But the 18-year-old who just graduated from Singapore's first casino dealer training course is more proud of her ability to calculate pay-outs at the roulette wheel, where the winnings depend on the placement of a chip and require quick-thinking math skills.
"I feel confident about finding a casino job. I've mastered the skills and I'm ready,'' Toh said.
Toh and 37 classmates - dressed smartly in dealer uniforms of black trousers, white shirts, black vests and armbands - graduated Wednesday night in a ceremony marked by laughter, champagne and demonstrations of newly acquired dealing know-how.
They are the first class to complete the six-month Certificate in Dealing Casino Games at the International Club Games Training Center, a 20,000-square foot (1,858-square meter) space styled after a real casino and filled with dozens of baccarat, roulette and blackjack tables.
It is an unusual scene in Singapore, which legalized casino gambling in 2005 but is waiting for the construction of two casino resorts - slated for 2009 and 2010 - before the games begin.
Even then, Singaporeans may be dissuaded from testing their luck by proposed regulations requiring casino operators to collect a levy of 100 Singapore dollars (US$60; euro50) a day or S$2,000 (US$1,180; euro990) a year from locals visiting the casino.
The new gambling reality has sparked the interest and curiosity of many in Singapore, who hope to take advantage of the job opportunities and tourism boom that the casino resorts are certain to bring.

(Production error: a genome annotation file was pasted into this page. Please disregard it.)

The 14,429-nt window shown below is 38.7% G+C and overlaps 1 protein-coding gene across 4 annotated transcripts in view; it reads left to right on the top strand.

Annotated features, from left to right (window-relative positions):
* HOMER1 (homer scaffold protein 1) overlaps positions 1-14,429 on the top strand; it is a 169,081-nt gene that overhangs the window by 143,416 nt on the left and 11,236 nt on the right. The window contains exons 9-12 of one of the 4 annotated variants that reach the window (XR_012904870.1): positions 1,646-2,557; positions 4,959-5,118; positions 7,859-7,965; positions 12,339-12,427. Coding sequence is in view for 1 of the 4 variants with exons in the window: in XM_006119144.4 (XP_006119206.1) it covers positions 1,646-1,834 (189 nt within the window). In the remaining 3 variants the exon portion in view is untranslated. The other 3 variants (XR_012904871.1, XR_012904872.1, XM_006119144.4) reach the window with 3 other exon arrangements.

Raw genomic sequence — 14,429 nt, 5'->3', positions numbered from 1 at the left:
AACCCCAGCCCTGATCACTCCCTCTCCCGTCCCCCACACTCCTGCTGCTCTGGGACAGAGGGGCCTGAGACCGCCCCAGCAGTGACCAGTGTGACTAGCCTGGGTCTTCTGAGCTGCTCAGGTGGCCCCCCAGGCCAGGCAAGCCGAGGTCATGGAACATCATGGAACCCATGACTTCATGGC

Training center CEO Ramachandar Siva said Singaporeans are in a perfect spot - educationally and regionally - to gain from the casino boom.
"The standards are high in Singapore education, and among Singaporeans,'' he said. "So that pushes us to set a high standard, and we can then offer quality, professional croupiers to casino clients. That's our main objective.''
He opened the center in November 2005 in response to Singapore's legalization of casino gambling and also to fill the high demand for croupiers on cruise ships and in the Asian gambling hub of Macau, where he said an employment crunch has led to rushed courses that graduate "half-baked'' dealers.
Besides learning the ins-and-outs of the games, the students are schooled in theoretical situations such as how to spot a cheat and how to remain calm with aggressive customers.
"The pressure is higher in Asian casinos than American ones,'' Siva said. "The typical Asian gambler is more gung-ho, more hard-core, places higher bets in more volume.''
The students are hoping all this work will pay off.
Joel Koh Yang Pang, 26, was self-assured as he stood at one roulette table, moving chips around the number board to demonstrate the patterns he had memorized for quick calculations.
"We are better prepared than many others already working in casinos,'' he said, explaining that he often stayed for hours after the five-hour daily course to practice what he had learned. "We're trained well, we have hands-on experience, we know about gaming security, we know so much.''
Many Singaporeans have only gambled at horse races and other sporting events, or on slot machines at some gaming parlors.
Koh was ready to change this.
"I want some experience overseas, and then I hope to come back to Singapore and work at one of the integrated resorts at a higher level,'' Koh said. "I have the knowledge, and soon there will be opportunities in Singapore.''
Source : STAR
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